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Nail Psoriasis vs. Nail Fungus: Photos and 5 Differences

Medically reviewed by Kevin Berman, M.D., Ph.D.
Written by Suzanne Mooney
Posted on May 3, 2023

You’ve noticed your fingernails have recently developed a yellow or brown color. Maybe one of your toenails seems thicker than usual. How do you know if it’s nail psoriasis, nail fungus, or both?

“My doctor just looked at my nails and treated me for fungus, but it was not a fungus,” said one MyPsoriasisTeam member. “It was the beginning of a life with psoriasis.”

Nail psoriasis, left, and nail fungus, right, may look similar, but they have several important differences. (CC BY-NC-ND 3.0 NZ/DermNet, DermNet)

Psoriasis of the nails and fungal infections of the nails (also called onychomycosis) can cause overlapping symptoms. However, there are a few clues to help you and your health care provider determine the difference. In this article, we look at five differences in causes, symptoms, and treatments.

1. Nail Psoriasis Is Not Contagious

Psoriasis is a chronic (ongoing) skin condition that often affects the knees, elbows, and scalp but can affect the nails, too. Psoriasis is an autoimmune disease. It develops when part of the immune system becomes overactive, leading to skin changes and sometimes psoriatic arthritis and nail changes. Nail psoriasis is not contagious.

Fungal infections develop when a fungus comes into contact with the skin or nails and finds favorable conditions for growth, like a warm and moist environment. Fungi (plural of fungus) can spread from person to person, animal to person, and object to person. Nail fungal infections are contagious.

Nail Psoriasis Causes

While experts do not yet fully understand what causes psoriasis, you may notice triggers that lead to flare-ups. Nail psoriasis causes and triggers include:

  • Family history of psoriasis
  • Stress
  • Skin injuries, like cuts, scrapes, or sunburns
  • Smoking or heavy alcohol consumption
  • Illness, like bronchitis or tonsillitis
  • Infection, like strep throat or a skin infection
  • Cold, dry weather

Nail psoriasis is common in people with psoriasis and psoriatic arthritis. According to the National Psoriasis Foundation, an estimated 90 percent of people with psoriasis will develop psoriatic nails at some point in their lifetime. Nail psoriasis can also be an early indication of psoriatic arthritis, which affects approximately 30 percent of people with psoriasis.

Nail Fungus Causes

Fungal infections are caused by a fungus, like yeast or mold. The fungi most often linked to nail fungal infections are dermatophytes, which also cause ringworm and athlete’s foot. Dermatophytes can live on skin, bedding, clothing, towels, household objects, and surfaces. Fungal infections can also affect your skin, mouth, throat, lungs, and other parts of your body.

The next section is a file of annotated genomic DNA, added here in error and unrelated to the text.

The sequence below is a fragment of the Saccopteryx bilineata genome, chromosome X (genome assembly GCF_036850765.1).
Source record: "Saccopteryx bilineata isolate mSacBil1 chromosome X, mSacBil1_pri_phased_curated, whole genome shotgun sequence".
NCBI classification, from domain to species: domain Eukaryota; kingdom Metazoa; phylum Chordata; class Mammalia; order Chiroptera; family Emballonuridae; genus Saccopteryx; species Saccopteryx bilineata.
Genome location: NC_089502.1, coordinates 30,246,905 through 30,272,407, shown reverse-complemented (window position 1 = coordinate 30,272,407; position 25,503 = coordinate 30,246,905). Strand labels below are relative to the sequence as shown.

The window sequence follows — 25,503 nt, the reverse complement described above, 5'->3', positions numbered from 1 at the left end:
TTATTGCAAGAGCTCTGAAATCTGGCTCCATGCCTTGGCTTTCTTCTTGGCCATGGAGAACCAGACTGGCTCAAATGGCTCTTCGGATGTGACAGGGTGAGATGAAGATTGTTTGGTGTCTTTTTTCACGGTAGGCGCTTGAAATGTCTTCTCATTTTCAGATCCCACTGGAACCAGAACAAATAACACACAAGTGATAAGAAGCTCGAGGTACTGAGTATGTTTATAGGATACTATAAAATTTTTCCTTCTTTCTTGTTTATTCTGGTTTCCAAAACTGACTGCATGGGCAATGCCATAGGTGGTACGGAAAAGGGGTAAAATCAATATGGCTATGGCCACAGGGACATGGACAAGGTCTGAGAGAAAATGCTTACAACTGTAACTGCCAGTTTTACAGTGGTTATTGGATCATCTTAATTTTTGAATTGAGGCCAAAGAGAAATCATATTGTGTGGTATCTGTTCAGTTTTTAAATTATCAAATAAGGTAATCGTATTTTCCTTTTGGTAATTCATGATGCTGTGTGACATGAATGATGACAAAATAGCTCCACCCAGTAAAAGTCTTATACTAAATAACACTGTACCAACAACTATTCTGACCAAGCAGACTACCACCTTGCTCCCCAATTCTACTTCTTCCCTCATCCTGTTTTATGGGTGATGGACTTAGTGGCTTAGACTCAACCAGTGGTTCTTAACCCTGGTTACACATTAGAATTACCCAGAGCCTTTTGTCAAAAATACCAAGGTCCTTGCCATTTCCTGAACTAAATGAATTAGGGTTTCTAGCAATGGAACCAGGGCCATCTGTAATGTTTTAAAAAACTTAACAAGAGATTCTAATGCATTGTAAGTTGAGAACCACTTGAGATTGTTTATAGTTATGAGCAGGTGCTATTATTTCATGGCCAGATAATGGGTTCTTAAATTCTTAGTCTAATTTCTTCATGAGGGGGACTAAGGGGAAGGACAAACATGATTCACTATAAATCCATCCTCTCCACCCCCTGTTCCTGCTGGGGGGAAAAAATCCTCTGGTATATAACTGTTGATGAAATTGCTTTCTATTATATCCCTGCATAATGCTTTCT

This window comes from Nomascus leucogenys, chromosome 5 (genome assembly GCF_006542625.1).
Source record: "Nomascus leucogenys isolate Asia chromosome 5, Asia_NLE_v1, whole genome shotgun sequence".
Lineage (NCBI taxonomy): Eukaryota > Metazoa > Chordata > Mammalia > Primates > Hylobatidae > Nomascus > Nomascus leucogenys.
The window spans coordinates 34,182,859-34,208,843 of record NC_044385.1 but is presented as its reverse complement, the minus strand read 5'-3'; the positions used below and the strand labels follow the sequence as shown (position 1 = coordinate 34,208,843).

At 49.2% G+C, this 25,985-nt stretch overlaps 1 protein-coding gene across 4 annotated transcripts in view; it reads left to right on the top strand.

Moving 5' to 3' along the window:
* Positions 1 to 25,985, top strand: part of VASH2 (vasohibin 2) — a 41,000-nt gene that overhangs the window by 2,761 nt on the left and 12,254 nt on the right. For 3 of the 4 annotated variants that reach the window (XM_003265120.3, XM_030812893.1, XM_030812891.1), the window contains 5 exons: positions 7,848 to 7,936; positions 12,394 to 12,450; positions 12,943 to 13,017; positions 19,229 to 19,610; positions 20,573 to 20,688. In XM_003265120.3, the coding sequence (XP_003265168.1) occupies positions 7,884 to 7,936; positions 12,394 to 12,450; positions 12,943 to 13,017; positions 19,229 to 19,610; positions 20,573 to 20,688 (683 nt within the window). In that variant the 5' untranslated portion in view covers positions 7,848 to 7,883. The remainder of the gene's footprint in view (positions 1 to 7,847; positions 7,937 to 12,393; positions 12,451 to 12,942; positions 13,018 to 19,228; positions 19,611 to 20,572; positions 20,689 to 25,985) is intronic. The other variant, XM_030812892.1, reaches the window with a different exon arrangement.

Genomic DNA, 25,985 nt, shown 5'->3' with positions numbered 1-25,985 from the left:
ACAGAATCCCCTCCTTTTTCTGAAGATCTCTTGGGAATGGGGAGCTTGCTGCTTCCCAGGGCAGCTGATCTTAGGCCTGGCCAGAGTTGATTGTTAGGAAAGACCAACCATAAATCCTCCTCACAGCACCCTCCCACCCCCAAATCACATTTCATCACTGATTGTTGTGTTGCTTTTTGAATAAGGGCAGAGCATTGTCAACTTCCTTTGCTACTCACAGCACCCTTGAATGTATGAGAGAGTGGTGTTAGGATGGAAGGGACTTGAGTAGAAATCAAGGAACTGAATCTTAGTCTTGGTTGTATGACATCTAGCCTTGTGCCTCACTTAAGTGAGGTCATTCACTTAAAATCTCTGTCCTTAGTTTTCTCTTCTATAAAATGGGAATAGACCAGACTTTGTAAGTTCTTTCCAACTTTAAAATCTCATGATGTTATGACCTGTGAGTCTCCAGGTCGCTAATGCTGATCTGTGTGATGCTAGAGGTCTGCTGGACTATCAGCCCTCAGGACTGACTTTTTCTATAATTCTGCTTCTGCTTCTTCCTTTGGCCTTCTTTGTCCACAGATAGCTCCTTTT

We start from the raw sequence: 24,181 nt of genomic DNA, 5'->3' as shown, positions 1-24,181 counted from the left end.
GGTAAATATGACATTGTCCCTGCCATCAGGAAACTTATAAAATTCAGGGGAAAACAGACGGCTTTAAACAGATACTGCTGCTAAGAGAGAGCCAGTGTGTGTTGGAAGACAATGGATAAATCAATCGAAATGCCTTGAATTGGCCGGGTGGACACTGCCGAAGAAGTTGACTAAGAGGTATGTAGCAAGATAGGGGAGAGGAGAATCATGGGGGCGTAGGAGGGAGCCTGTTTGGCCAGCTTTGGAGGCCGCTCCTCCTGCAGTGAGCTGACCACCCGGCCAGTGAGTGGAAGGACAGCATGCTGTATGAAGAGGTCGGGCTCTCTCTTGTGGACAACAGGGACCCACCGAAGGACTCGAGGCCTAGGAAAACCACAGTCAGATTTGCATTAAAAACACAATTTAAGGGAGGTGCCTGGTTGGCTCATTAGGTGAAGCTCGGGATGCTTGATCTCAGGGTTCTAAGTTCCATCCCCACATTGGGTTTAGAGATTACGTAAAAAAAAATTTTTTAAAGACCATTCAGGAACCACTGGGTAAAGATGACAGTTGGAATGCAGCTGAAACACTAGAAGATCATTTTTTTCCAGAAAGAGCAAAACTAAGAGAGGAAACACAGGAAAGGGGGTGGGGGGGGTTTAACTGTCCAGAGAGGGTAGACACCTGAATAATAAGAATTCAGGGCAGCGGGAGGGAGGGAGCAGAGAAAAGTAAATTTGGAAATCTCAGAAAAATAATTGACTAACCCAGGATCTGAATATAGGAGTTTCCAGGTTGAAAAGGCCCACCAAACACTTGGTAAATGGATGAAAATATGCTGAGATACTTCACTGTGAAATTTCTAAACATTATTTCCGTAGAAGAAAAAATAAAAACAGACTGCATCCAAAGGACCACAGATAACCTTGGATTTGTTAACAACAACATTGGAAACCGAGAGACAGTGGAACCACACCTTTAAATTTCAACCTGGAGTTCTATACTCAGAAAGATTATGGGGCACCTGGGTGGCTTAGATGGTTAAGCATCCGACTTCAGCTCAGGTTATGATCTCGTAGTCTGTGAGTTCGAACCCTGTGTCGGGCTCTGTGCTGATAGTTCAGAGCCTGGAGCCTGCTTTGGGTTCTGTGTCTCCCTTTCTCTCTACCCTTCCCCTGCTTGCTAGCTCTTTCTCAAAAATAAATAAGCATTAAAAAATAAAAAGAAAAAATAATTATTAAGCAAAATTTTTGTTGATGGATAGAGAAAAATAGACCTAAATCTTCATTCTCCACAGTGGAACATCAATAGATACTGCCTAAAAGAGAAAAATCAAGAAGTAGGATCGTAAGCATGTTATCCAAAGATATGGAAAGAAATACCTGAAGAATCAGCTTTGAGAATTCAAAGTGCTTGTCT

Nail fungus causes and risk factors include:

  • Getting older
  • Living in a hot, humid climate
  • Walking barefoot on damp surfaces, like in the shower or locker room at the gym
  • Having a history of athlete’s foot
  • Wearing plastic gloves daily, like at work
  • Sharing an infected towel or nail clipper
  • Having a skin or nail injury
  • Getting a manicure or pedicure at a nail salon

The American Academy of Dermatology also lists psoriasis as a risk factor for nail fungus, since psoriatic nails can split or lift from the nail bed, leaving you more susceptible to infection.

While you cannot spread nail psoriasis to other people, the same is not true of fungal nail infections. If you’ve been diagnosed with nail fungus, ask your health care provider how to protect your friends, family, and other people from getting it.

2. Nail Psoriasis Is Unlikely To Cause an Odor

Nail changes or discoloration accompanied by a foul odor are more likely to indicate nail fungus than nail psoriasis. That unpleasant smell is caused by microorganisms feeding on your body. While not all fungal nail infections smell, a foul odor is not a symptom of nail psoriasis.

Nail Psoriasis Symptoms

While plaque psoriasis often causes raised, scaly patches on the skin that may flake, itch, burn, or sting, psoriatic nail disease creates symptoms unique to the fingernails and toenails.

Symptoms of nail psoriasis include:

  • Pitting — Divots or small pits on the surface of the nail
  • Discoloration — Red, yellow, pink, or dark brown splotches
  • Nail plate thinning — A structural change that may cause the nail to peel or crumble
  • Beau’s lines — Horizontal grooves across the nails
  • Subungual hyperkeratosis — Chalky buildup or lesions beneath the nail plate
  • Splinter hemorrhage — Splinter-shaped blood clots under the nail
  • Onycholysis — Nail plate separation from the nail bed
  • Tenderness or pain around the nail

If your nails develop pits or divots on the surface, it may be a sign of nail psoriasis. (CC BY-NC-ND 3.0 NZ/DermNet)

Splinter hemorrhages are small linear blood clots under the nail, which may indicate nail psoriasis. (CC BY-NC-ND 3.0 NZ/DermNet)

Subungual hyperkeratosis causes chalky buildup or lesions underneath the nail. This can also be a sign of nail psoriasis. (CC BY-NC-ND 3.0 NZ/DermNet)

While nails lifting off the nail bed is a symptom of nail psoriasis, it can also lead to the development of nail fungus because it creates an opening for the fungus to enter and grow.

Nail Fungus Symptoms

In addition to an unpleasant smell, a fungal nail infection can create other symptoms that affect the fingernails and toes. Symptoms of nail fungus include:

  • Discoloration — White, brown, or yellow patches that spread over time
  • Nail plate thinning — Soft, dry, powdery nail texture
  • Nail plate thickening — Misshapen nails
  • Structural changes — Splitting or crumbling nails
  • Onycholysis — Nail plate separation from the nail bed

Nail fungus is unlikely to cause pain.

White discoloration can be a sign of a fungal nail infection. (CC BY-NC-ND 3.0 NZ/DermNet)

Splitting and crumbling of the nail may indicate a fungal nail infection. (CC BY-NC-ND 3.0 NZ/DermNet)

As you can see, there is an overlap between symptoms of nail fungus and nail psoriasis. You can also experience both conditions at the same time. Furthermore, the pitting seen with nail psoriasis can be a symptom of other skin diseases, like eczema or vitiligo. White nail discoloration, or leukonychia, can indicate other health issues. Getting an accurate diagnosis is essential.

3. Nail Psoriasis Is More Common on the Fingers

Nail psoriasis and nail fungus can both affect your hands and feet, but nail psoriasis is